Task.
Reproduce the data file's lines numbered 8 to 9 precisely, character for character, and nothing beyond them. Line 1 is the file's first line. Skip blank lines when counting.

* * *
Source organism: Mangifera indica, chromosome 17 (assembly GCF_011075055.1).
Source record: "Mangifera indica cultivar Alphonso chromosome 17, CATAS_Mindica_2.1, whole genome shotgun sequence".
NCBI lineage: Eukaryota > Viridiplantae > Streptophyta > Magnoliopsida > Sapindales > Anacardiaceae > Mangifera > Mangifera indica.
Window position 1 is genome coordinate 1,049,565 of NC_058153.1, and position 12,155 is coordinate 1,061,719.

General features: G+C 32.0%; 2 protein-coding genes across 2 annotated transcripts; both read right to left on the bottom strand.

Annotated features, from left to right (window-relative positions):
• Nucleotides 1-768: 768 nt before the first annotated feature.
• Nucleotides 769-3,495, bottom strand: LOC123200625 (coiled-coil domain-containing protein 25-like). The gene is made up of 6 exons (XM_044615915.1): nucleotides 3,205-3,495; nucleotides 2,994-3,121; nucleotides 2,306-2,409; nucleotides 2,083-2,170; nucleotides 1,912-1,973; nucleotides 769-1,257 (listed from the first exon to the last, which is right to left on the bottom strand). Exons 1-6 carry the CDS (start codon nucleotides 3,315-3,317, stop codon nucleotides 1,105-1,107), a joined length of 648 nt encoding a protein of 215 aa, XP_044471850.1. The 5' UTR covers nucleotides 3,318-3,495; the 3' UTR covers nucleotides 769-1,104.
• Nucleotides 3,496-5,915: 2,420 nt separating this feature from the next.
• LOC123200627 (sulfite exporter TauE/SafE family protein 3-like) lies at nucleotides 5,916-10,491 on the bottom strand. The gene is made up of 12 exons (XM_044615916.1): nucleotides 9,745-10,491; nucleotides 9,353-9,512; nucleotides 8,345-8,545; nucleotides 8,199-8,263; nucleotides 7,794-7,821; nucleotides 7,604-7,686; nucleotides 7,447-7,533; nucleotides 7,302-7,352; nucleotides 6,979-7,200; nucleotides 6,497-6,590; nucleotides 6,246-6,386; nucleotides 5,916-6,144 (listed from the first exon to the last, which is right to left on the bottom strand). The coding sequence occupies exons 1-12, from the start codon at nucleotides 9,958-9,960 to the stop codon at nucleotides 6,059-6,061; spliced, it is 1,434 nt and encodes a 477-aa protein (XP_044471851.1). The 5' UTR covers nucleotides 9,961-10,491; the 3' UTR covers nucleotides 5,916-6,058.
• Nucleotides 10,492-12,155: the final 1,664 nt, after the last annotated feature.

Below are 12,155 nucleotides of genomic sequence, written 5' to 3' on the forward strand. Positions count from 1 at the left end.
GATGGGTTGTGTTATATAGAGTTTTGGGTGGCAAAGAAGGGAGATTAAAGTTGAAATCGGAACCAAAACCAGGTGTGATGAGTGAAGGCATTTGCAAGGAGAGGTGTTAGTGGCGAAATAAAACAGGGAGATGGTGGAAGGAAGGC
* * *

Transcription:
• Nucleotides 769-3,495, bottom strand: LOC123200625 (coiled-coil domain-containing protein 25-like). The gene is made up of 6 exons (XM_044615915.1): nucleotides 3,205-3,495; nucleotides 2,994-3,121; nucleotides 2,306-2,409; nucleotides 2,083-2,170; nucleotides 1,912-1,973; nucleotides 769-1,257 (listed from the first exon to the last, which is right to left on the bottom strand). Exons 1-6 carry the CDS (start codon nucleotides 3,315-3,317, stop codon nucleotides 1,105-1,107), a joined length of 648 nt encoding a protein of 215 aa, XP_044471850.1. The 5' UTR covers nucleotides 3,318-3,495; the 3' UTR covers nucleotides 769-1,104.
• Nucleotides 3,496-5,915: 2,420 nt separating this feature from the next.